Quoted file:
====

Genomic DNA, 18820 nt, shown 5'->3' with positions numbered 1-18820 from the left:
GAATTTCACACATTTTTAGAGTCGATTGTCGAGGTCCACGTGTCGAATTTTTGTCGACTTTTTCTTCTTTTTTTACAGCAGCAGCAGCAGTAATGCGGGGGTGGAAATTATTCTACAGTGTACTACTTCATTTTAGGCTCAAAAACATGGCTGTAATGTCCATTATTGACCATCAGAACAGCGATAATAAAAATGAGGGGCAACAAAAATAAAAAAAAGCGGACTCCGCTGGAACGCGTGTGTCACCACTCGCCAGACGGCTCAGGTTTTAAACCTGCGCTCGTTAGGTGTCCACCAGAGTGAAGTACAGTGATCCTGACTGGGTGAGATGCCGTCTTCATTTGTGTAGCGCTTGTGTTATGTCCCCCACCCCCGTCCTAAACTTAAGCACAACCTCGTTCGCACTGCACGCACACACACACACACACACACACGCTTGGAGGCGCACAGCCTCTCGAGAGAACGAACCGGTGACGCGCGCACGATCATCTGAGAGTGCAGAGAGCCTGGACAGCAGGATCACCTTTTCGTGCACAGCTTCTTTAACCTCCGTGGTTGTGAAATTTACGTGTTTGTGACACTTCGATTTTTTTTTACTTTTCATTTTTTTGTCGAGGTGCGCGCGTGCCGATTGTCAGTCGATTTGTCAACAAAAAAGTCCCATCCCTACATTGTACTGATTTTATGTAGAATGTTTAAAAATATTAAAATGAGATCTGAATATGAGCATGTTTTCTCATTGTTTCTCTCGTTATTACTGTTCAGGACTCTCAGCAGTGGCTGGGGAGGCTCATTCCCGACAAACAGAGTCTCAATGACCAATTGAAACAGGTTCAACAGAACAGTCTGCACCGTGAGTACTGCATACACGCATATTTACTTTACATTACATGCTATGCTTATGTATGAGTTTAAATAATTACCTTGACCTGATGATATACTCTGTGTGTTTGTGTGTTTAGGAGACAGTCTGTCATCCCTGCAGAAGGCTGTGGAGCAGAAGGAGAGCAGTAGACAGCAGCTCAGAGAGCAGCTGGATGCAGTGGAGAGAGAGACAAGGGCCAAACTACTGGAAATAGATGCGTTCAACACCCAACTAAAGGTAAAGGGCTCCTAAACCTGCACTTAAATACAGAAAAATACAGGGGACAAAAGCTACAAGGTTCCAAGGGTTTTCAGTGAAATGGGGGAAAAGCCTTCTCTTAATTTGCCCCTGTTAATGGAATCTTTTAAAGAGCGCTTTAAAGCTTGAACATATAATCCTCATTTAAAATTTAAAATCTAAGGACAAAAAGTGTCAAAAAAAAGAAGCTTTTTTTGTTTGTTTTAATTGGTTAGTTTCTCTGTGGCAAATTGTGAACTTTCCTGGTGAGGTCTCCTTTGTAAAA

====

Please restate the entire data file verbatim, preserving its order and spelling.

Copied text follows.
Genomic DNA, 18820 nt, shown 5'->3' with positions numbered 1-18820 from the left:
GAATTTCACACATTTTTAGAGTCGATTGTCGAGGTCCACGTGTCGAATTTTTGTCGACTTTTTCTTCTTTTTTTACAGCAGCAGCAGCAGTAATGCGGGGGTGGAAATTATTCTACAGTGTACTACTTCATTTTAGGCTCAAAAACATGGCTGTAATGTCCATTATTGACCATCAGAACAGCGATAATAAAAATGAGGGGCAACAAAAATAAAAAAAAGCGGACTCCGCTGGAACGCGTGTGTCACCACTCGCCAGACGGCTCAGGTTTTAAACCTGCGCTCGTTAGGTGTCCACCAGAGTGAAGTACAGTGATCCTGACTGGGTGAGATGCCGTCTTCATTTGTGTAGCGCTTGTGTTATGTCCCCCACCCCCGTCCTAAACTTAAGCACAACCTCGTTCGCACTGCACGCACACACACACACACACACACACGCTTGGAGGCGCACAGCCTCTCGAGAGAACGAACCGGTGACGCGCGCACGATCATCTGAGAGTGCAGAGAGCCTGGACAGCAGGATCACCTTTTCGTGCACAGCTTCTTTAACCTCCGTGGTTGTGAAATTTACGTGTTTGTGACACTTCGATTTTTTTTTACTTTTCATTTTTTTGTCGAGGTGCGCGCGTGCCGATTGTCAGTCGATTTGTCAACAAAAAAGTCCCATCCCTACATTGTACTGATTTTATGTAGAATGTTTAAAAATATTAAAATGAGATCTGAATATGAGCATGTTTTCTCATTGTTTCTCTCGTTATTACTGTTCAGGACTCTCAGCAGTGGCTGGGGAGGCTCATTCCCGACAAACAGAGTCTCAATGACCAATTGAAACAGGTTCAACAGAACAGTCTGCACCGTGAGTACTGCATACACGCATATTTACTTTACATTACATGCTATGCTTATGTATGAGTTTAAATAATTACCTTGACCTGATGATATACTCTGTGTGTTTGTGTGTTTAGGAGACAGTCTGTCATCCCTGCAGAAGGCTGTGGAGCAGAAGGAGAGCAGTAGACAGCAGCTCAGAGAGCAGCTGGATGCAGTGGAGAGAGAGACAAGGGCCAAACTACTGGAAATAGATGCGTTCAACACCCAACTAAAGGTAAAGGGCTCCTAAACCTGCACTTAAATACAGAAAAATACAGGGGACAAAAGCTACAAGGTTCCAAGGGTTTTCAGTGAAATGGGGGAAAAGCCTTCTCTTAATTTGCCCCTGTTAATGGAATCTTTTAAAGAGCGCTTTAAAGCTTGAACATATAATCCTCATTTAAAATTTAAAATCTAAGGACAAAAAGTGTCAAAAAAAAGAAGCTTTTTTTGTTTGTTTTAATTGGTTAGTTTCTCTGTGGCAAATTGTGAACTTTCCTGGTGAGGTCTCCTTTGTAAAA